Sunday, January 28, 2007
I heard about a moment of grace today. One of those moments that meets you where you are but leaves you never the same again.
There's this couple who have been trying to have children for over fifteen years – you name it they have attempted it – all options and efforts have met with abject and heart-wrenching failure. Their sadness has been unspeakable. But just last week they adopted 3 children – they have all this love that for reasons not known to me they cannot give to a child born to them. So they are adopting an entire family. 3 children who no longer have their parents now have a new home and family. The children have been in care for some time since mum and dad died and this couple couldn’t bare to see the 3 of them separated so they took them all…
Just sometimes I am reminded that there is still a goodness in this world that I cannot put into words worth following, sometimes….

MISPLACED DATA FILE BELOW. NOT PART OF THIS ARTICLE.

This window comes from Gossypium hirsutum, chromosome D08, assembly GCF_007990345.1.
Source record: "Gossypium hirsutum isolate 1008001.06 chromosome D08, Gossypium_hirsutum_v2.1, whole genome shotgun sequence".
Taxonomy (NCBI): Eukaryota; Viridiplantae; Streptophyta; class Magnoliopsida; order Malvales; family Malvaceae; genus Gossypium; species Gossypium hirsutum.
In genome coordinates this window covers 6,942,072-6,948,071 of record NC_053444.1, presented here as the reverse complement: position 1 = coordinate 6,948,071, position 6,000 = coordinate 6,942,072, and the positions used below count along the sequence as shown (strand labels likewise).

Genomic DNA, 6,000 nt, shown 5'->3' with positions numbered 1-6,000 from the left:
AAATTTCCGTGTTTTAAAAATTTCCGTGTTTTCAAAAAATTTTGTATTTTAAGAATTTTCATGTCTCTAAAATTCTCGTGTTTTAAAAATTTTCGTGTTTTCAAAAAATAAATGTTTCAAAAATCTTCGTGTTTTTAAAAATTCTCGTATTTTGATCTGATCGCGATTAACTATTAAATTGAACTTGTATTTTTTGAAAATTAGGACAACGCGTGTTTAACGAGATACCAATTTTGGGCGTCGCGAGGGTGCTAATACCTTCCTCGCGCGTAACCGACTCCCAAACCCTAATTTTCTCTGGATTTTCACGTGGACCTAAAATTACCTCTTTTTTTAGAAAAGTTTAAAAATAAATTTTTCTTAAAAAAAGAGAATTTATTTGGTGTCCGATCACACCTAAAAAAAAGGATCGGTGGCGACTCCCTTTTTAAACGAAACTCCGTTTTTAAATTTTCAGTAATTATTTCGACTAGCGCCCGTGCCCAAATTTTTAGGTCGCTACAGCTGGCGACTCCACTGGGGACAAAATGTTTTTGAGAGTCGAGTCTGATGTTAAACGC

Monday, January 22, 2007
And suddely understand
That you, Deep Night,
Surround me and play with me,
And i am stunned...
Your breath comes over me.
And from a vast, distant solemnity
Your smile enters me.'
(Rainer Maria Rilke, "The Vast Night")
Here's a secret - the dark side of life is our salvation. I wise old priest just told me this with most of his breakfast still round his mouth. Old in years and carrying the scars of many a struggle, sill weary with his fight with the bottle this beautiful imperfect man makes me smile and think every morning when we share a coffee and a story of two. So this morning his wise words were that unless we become aware (that darkness is our salvation) of this fact, we are doomed to beware of it.